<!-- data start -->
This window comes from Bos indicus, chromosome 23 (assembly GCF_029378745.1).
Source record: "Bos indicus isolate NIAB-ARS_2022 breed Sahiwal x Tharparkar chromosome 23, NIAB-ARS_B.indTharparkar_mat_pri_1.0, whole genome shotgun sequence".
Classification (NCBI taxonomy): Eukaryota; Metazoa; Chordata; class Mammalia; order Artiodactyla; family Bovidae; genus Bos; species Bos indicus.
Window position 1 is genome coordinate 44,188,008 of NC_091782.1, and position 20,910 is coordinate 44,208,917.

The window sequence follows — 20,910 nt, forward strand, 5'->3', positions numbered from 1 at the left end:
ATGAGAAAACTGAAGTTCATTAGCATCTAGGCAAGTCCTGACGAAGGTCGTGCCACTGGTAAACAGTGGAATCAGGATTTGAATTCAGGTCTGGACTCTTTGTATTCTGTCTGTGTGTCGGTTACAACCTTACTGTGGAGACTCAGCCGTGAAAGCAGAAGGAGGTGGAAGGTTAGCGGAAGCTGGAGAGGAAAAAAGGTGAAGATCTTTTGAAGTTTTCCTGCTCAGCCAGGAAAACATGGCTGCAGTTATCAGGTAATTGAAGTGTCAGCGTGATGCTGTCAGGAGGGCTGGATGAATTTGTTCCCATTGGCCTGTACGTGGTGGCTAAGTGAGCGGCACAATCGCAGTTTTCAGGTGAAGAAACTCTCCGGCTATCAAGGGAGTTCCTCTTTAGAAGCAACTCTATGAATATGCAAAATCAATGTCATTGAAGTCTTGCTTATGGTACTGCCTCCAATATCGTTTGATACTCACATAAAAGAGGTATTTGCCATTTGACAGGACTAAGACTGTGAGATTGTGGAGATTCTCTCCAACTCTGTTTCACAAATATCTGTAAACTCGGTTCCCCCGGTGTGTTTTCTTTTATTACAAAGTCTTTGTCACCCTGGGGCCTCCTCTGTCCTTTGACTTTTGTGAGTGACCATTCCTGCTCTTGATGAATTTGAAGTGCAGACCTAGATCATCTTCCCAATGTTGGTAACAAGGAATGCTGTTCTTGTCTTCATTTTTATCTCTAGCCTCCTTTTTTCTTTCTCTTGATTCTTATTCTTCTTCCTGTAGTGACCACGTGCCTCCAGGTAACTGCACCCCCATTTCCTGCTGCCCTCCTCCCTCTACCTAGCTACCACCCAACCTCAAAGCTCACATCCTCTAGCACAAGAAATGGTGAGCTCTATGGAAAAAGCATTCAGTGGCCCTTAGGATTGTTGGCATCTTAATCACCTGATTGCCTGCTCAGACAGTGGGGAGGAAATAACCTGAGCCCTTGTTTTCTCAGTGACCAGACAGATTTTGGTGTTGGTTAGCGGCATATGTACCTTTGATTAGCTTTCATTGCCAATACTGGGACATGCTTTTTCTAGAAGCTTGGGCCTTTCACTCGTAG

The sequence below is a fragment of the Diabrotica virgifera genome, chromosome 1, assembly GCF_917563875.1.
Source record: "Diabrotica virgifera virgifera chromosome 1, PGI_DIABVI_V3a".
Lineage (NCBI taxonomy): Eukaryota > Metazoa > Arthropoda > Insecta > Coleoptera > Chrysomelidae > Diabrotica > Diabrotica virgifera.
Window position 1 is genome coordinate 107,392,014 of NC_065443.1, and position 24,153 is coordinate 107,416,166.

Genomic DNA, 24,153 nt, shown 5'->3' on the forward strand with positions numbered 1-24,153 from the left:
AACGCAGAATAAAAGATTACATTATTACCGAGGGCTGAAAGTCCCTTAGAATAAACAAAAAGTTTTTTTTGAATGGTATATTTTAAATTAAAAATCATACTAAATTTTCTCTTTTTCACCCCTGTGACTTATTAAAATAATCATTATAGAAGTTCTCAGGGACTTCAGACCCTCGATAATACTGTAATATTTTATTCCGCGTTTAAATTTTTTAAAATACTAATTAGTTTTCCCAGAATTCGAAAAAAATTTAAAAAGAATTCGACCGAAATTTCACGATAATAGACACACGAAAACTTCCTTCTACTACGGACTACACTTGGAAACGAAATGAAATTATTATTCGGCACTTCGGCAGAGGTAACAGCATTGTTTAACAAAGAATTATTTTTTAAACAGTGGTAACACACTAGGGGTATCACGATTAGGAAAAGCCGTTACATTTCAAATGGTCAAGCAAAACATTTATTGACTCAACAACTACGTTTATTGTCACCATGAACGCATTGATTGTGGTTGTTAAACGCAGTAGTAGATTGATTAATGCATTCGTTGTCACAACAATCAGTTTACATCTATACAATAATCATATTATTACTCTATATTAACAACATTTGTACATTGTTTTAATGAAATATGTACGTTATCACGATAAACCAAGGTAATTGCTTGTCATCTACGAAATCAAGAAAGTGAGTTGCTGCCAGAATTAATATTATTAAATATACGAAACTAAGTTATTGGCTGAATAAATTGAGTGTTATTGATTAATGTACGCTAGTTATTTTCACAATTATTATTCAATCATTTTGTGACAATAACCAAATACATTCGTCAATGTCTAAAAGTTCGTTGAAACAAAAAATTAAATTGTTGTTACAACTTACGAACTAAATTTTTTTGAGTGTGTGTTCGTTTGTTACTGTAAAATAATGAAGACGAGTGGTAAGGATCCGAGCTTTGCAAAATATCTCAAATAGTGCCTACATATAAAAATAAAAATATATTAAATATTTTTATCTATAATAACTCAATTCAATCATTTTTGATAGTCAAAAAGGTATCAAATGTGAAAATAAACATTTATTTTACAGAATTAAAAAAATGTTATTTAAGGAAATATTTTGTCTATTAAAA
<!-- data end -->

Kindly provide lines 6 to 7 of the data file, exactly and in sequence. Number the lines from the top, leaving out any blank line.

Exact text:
ATGAGAAAACTGAAGTTCATTAGCATCTAGGCAAGTCCTGACGAAGGTCGTGCCACTGGTAAACAGTGGAATCAGGATTTGAATTCAGGTCTGGACTCTTTGTATTCTGTCTGTGTGTCGGTTACAACCTTACTGTGGAGACTCAGCCGTGAAAGCAGAAGGAGGTGGAAGGTTAGCGGAAGCTGGAGAGGAAAAAAGGTGAAGATCTTTTGAAGTTTTCCTGCTCAGCCAGGAAAACATGGCTGCAGTTATCAGGTAATTGAAGTGTCAGCGTGATGCTGTCAGGAGGGCTGGATGAATTTGTTCCCATTGGCCTGTACGTGGTGGCTAAGTGAGCGGCACAATCGCAGTTTTCAGGTGAAGAAACTCTCCGGCTATCAAGGGAGTTCCTCTTTAGAAGCAACTCTATGAATATGCAAAATCAATGTCATTGAAGTCTTGCTTATGGTACTGCCTCCAATATCGTTTGATACTCACATAAAAGAGGTATTTGCCATTTGACAGGACTAAGACTGTGAGATTGTGGAGATTCTCTCCAACTCTGTTTCACAAATATCTGTAAACTCGGTTCCCCCGGTGTGTTTTCTTTTATTACAAAGTCTTTGTCACCCTGGGGCCTCCTCTGTCCTTTGACTTTTGTGAGTGACCATTCCTGCTCTTGATGAATTTGAAGTGCAGACCTAGATCATCTTCCCAATGTTGGTAACAAGGAATGCTGTTCTTGTCTTCATTTTTATCTCTAGCCTCCTTTTTTCTTTCTCTTGATTCTTATTCTTCTTCCTGTAGTGACCACGTGCCTCCAGGTAACTGCACCCCCATTTCCTGCTGCCCTCCTCCCTCTACCTAGCTACCACCCAACCTCAAAGCTCACATCCTCTAGCACAAGAAATGGTGAGCTCTATGGAAAAAGCATTCAGTGGCCCTTAGGATTGTTGGCATCTTAATCACCTGATTGCCTGCTCAGACAGTGGGGAGGAAATAACCTGAGCCCTTGTTTTCTCAGTGACCAGACAGATTTTGGTGTTGGTTAGCGGCATATGTACCTTTGATTAGCTTTCATTGCCAATACTGGGACATGCTTTTTCTAGAAGCTTGGGCCTTTCACTCGTAG

The sequence below is a fragment of the Diabrotica virgifera genome, chromosome 1, assembly GCF_917563875.1.